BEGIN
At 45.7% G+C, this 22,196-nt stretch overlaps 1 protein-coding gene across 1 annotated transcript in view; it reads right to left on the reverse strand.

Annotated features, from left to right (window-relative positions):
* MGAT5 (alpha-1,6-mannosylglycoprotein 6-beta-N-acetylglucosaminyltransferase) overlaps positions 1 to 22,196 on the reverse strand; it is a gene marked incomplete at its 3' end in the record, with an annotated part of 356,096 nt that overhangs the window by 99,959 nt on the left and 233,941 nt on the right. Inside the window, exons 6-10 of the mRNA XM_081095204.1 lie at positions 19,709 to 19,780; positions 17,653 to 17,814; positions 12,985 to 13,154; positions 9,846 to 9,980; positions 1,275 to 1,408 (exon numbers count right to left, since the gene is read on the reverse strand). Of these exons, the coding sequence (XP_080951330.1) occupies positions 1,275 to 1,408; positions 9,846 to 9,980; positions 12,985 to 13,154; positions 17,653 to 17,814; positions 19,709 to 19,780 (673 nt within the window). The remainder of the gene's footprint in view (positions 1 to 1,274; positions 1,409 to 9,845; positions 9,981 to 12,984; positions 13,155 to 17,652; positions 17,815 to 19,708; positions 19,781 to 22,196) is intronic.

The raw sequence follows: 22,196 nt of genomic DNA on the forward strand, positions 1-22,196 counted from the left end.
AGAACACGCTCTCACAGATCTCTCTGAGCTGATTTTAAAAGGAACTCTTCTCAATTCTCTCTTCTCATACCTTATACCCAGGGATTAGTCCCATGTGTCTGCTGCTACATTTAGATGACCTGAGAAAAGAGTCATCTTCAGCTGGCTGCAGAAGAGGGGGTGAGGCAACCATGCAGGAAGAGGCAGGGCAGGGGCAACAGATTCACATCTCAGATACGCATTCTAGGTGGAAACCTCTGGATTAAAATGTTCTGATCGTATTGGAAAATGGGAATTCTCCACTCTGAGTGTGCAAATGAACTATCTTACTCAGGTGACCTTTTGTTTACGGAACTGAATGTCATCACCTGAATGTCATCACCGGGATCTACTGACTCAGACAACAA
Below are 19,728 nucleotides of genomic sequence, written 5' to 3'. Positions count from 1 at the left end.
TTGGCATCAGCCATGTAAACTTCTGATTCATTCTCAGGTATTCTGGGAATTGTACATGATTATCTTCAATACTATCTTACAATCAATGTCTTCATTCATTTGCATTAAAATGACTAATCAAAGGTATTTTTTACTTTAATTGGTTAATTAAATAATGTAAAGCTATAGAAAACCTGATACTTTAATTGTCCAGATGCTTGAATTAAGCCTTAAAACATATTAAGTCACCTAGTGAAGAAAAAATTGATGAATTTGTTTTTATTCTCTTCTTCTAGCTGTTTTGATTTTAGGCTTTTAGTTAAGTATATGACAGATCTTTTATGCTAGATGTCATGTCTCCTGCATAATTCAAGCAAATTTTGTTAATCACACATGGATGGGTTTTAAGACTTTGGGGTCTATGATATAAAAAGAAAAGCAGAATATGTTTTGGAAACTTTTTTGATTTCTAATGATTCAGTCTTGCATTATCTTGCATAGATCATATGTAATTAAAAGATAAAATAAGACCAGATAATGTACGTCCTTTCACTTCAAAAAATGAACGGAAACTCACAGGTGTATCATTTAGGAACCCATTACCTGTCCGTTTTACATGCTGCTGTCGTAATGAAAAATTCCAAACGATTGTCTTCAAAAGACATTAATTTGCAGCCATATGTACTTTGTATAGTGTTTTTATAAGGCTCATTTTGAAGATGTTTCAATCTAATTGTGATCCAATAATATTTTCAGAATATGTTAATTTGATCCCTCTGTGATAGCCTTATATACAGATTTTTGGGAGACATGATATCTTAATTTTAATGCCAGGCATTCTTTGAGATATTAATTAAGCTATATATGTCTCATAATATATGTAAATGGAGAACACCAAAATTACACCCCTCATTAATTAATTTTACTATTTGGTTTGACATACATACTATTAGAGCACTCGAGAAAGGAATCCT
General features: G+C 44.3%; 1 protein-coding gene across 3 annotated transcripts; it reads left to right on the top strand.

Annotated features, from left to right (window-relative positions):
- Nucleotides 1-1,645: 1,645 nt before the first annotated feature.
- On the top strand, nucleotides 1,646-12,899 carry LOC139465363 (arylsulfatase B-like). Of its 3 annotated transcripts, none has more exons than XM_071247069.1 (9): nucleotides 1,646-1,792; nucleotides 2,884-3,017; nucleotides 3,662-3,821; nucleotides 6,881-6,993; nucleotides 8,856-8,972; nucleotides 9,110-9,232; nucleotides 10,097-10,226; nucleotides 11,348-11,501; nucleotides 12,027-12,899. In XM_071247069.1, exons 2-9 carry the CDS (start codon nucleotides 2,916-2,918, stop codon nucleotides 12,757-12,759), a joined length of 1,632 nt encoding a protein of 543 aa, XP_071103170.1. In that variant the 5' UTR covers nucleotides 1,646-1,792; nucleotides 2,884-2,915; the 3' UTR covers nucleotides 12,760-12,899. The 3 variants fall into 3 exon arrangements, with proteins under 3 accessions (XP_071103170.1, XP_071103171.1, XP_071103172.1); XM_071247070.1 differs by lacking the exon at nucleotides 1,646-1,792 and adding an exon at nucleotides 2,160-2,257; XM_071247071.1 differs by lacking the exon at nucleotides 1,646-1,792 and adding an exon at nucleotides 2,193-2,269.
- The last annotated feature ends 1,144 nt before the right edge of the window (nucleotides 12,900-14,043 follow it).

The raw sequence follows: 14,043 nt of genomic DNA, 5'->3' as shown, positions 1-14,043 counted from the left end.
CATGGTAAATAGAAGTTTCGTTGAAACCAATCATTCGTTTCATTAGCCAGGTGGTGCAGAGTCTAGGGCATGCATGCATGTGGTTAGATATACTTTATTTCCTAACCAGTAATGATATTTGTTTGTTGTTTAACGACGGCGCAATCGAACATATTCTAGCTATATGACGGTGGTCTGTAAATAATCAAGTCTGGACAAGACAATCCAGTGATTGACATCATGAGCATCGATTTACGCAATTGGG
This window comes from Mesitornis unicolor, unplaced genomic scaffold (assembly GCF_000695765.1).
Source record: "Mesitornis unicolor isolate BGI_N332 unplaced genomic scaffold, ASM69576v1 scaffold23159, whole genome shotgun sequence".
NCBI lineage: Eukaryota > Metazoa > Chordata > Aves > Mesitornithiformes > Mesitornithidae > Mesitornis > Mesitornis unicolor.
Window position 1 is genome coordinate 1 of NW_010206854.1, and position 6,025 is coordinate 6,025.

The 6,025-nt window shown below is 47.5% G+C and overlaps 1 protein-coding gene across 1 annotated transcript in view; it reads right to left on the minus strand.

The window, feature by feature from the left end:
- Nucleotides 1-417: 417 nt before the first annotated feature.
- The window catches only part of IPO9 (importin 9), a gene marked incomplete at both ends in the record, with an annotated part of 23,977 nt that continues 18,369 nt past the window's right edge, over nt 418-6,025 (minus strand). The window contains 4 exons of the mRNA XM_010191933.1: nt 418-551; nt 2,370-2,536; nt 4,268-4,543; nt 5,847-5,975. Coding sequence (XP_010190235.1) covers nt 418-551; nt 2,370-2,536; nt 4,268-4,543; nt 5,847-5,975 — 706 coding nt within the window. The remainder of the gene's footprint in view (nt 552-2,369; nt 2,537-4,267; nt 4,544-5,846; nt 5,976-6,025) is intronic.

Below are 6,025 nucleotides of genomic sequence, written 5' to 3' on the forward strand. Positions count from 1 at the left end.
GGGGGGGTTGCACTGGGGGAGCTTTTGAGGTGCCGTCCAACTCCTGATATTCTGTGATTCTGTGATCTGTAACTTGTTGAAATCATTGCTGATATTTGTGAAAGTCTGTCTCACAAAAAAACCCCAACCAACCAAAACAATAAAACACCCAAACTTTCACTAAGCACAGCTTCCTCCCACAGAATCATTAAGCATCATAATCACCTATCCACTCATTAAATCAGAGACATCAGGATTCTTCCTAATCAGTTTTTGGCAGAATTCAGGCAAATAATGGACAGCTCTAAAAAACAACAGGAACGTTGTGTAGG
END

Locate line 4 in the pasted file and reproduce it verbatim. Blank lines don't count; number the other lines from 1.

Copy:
The raw sequence follows: 22,196 nt of genomic DNA on the forward strand, positions 1-22,196 counted from the left end.